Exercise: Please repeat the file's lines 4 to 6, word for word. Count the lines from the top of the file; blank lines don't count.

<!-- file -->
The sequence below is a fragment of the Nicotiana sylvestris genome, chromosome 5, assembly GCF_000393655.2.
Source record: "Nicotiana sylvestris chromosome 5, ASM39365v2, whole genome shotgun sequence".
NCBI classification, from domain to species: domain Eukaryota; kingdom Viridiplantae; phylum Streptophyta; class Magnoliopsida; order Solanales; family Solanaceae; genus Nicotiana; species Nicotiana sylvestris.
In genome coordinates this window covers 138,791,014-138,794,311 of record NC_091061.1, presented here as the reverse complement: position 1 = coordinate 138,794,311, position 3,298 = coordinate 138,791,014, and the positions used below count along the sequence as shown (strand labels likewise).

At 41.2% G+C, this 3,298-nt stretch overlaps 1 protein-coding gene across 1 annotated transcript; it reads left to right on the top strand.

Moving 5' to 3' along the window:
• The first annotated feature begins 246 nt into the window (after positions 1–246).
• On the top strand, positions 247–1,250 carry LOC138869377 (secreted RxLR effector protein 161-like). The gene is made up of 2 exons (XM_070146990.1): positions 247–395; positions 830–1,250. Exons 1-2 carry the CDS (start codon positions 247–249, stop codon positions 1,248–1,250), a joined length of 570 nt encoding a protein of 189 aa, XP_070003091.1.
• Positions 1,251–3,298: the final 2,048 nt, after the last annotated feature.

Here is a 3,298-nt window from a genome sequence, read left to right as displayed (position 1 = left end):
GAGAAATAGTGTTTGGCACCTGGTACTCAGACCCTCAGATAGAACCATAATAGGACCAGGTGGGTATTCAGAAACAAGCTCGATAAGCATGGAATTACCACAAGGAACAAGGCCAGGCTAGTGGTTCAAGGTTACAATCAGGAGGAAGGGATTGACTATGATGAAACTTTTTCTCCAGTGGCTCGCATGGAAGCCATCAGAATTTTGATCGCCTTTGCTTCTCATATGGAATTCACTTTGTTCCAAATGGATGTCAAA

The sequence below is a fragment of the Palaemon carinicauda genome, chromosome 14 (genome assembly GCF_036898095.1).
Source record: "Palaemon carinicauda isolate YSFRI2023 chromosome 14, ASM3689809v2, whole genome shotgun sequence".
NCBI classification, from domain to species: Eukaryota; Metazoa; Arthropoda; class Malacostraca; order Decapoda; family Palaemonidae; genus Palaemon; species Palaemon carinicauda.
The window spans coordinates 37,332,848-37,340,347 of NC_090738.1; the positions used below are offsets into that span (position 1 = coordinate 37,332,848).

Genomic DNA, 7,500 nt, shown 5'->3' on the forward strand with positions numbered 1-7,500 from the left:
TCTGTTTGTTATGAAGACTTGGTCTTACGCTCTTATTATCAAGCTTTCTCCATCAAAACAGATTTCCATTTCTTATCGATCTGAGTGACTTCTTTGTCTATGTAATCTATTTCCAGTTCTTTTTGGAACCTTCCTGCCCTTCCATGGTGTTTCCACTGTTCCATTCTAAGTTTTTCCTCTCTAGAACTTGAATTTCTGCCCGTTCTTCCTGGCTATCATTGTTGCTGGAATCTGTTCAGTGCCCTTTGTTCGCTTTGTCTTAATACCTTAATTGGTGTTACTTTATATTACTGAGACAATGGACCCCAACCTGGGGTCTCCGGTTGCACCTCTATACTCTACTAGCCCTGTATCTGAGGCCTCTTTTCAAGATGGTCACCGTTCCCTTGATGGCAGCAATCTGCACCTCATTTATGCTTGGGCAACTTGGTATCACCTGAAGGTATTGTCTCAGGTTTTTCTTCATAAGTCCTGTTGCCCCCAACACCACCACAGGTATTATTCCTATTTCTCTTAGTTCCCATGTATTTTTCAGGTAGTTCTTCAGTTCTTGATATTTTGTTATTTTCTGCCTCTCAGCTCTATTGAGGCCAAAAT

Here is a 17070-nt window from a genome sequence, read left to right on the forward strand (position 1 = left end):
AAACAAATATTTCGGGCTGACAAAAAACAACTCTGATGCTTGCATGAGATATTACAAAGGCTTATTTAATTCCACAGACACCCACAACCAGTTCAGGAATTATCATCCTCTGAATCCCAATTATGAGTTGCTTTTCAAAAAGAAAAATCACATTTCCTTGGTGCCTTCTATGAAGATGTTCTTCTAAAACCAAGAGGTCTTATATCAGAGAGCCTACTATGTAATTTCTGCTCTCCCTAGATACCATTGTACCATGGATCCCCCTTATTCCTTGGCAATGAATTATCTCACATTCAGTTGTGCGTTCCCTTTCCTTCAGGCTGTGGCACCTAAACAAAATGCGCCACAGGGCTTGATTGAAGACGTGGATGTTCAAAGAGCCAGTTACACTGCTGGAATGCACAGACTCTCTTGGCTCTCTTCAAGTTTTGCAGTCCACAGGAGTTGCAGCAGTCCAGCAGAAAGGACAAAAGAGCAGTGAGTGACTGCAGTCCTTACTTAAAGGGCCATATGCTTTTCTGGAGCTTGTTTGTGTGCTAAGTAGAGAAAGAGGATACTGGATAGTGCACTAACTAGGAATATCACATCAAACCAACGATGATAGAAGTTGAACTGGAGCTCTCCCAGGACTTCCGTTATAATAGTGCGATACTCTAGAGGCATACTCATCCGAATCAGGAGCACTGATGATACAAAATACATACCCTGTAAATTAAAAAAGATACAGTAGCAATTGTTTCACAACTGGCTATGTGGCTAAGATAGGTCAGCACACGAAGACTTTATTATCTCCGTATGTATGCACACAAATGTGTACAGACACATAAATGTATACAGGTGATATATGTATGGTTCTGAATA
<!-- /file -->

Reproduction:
In genome coordinates this window covers 138,791,014-138,794,311 of record NC_091061.1, presented here as the reverse complement: position 1 = coordinate 138,794,311, position 3,298 = coordinate 138,791,014, and the positions used below count along the sequence as shown (strand labels likewise).

At 41.2% G+C, this 3,298-nt stretch overlaps 1 protein-coding gene across 1 annotated transcript; it reads left to right on the top strand.

Moving 5' to 3' along the window: